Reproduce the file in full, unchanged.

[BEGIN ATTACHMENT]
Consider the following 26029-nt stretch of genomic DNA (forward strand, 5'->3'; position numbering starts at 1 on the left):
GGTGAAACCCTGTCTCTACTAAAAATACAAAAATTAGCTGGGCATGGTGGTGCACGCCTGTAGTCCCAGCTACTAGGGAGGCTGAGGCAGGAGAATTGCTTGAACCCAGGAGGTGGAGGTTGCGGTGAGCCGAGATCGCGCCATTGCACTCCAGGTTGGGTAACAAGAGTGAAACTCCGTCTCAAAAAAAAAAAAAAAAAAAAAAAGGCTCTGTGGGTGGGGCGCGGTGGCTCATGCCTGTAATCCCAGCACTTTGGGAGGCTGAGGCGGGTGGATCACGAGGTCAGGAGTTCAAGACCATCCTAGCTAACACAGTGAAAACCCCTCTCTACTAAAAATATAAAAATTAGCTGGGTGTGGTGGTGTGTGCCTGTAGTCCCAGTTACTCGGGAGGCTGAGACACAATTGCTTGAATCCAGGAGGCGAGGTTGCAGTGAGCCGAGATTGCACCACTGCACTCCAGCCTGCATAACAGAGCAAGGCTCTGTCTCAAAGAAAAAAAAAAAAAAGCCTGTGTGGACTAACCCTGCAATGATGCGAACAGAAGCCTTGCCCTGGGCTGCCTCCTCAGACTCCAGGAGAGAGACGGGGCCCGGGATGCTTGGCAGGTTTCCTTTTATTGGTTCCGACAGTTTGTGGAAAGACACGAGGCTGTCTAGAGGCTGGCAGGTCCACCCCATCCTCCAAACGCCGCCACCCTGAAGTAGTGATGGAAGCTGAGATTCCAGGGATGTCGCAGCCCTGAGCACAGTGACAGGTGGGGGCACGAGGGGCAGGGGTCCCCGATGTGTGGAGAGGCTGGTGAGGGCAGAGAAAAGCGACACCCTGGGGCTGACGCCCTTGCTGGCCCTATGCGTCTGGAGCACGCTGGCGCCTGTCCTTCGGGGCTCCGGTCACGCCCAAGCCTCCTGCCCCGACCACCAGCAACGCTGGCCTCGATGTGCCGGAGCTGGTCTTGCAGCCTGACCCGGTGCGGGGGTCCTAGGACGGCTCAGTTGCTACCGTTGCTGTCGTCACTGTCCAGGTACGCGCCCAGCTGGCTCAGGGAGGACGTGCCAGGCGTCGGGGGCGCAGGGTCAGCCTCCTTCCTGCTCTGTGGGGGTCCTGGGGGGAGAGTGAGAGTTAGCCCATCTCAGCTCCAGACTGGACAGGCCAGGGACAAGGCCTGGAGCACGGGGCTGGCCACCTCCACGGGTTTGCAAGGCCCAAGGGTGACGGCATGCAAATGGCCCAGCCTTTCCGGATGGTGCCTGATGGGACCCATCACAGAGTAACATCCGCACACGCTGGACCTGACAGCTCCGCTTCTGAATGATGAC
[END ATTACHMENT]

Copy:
Consider the following 26029-nt stretch of genomic DNA (forward strand, 5'->3'; position numbering starts at 1 on the left):
GGTGAAACCCTGTCTCTACTAAAAATACAAAAATTAGCTGGGCATGGTGGTGCACGCCTGTAGTCCCAGCTACTAGGGAGGCTGAGGCAGGAGAATTGCTTGAACCCAGGAGGTGGAGGTTGCGGTGAGCCGAGATCGCGCCATTGCACTCCAGGTTGGGTAACAAGAGTGAAACTCCGTCTCAAAAAAAAAAAAAAAAAAAAAAAGGCTCTGTGGGTGGGGCGCGGTGGCTCATGCCTGTAATCCCAGCACTTTGGGAGGCTGAGGCGGGTGGATCACGAGGTCAGGAGTTCAAGACCATCCTAGCTAACACAGTGAAAACCCCTCTCTACTAAAAATATAAAAATTAGCTGGGTGTGGTGGTGTGTGCCTGTAGTCCCAGTTACTCGGGAGGCTGAGACACAATTGCTTGAATCCAGGAGGCGAGGTTGCAGTGAGCCGAGATTGCACCACTGCACTCCAGCCTGCATAACAGAGCAAGGCTCTGTCTCAAAGAAAAAAAAAAAAAAGCCTGTGTGGACTAACCCTGCAATGATGCGAACAGAAGCCTTGCCCTGGGCTGCCTCCTCAGACTCCAGGAGAGAGACGGGGCCCGGGATGCTTGGCAGGTTTCCTTTTATTGGTTCCGACAGTTTGTGGAAAGACACGAGGCTGTCTAGAGGCTGGCAGGTCCACCCCATCCTCCAAACGCCGCCACCCTGAAGTAGTGATGGAAGCTGAGATTCCAGGGATGTCGCAGCCCTGAGCACAGTGACAGGTGGGGGCACGAGGGGCAGGGGTCCCCGATGTGTGGAGAGGCTGGTGAGGGCAGAGAAAAGCGACACCCTGGGGCTGACGCCCTTGCTGGCCCTATGCGTCTGGAGCACGCTGGCGCCTGTCCTTCGGGGCTCCGGTCACGCCCAAGCCTCCTGCCCCGACCACCAGCAACGCTGGCCTCGATGTGCCGGAGCTGGTCTTGCAGCCTGACCCGGTGCGGGGGTCCTAGGACGGCTCAGTTGCTACCGTTGCTGTCGTCACTGTCCAGGTACGCGCCCAGCTGGCTCAGGGAGGACGTGCCAGGCGTCGGGGGCGCAGGGTCAGCCTCCTTCCTGCTCTGTGGGGGTCCTGGGGGGAGAGTGAGAGTTAGCCCATCTCAGCTCCAGACTGGACAGGCCAGGGACAAGGCCTGGAGCACGGGGCTGGCCACCTCCACGGGTTTGCAAGGCCCAAGGGTGACGGCATGCAAATGGCCCAGCCTTTCCGGATGGTGCCTGATGGGACCCATCACAGAGTAACATCCGCACACGCTGGACCTGACAGCTCCGCTTCTGAATGATGAC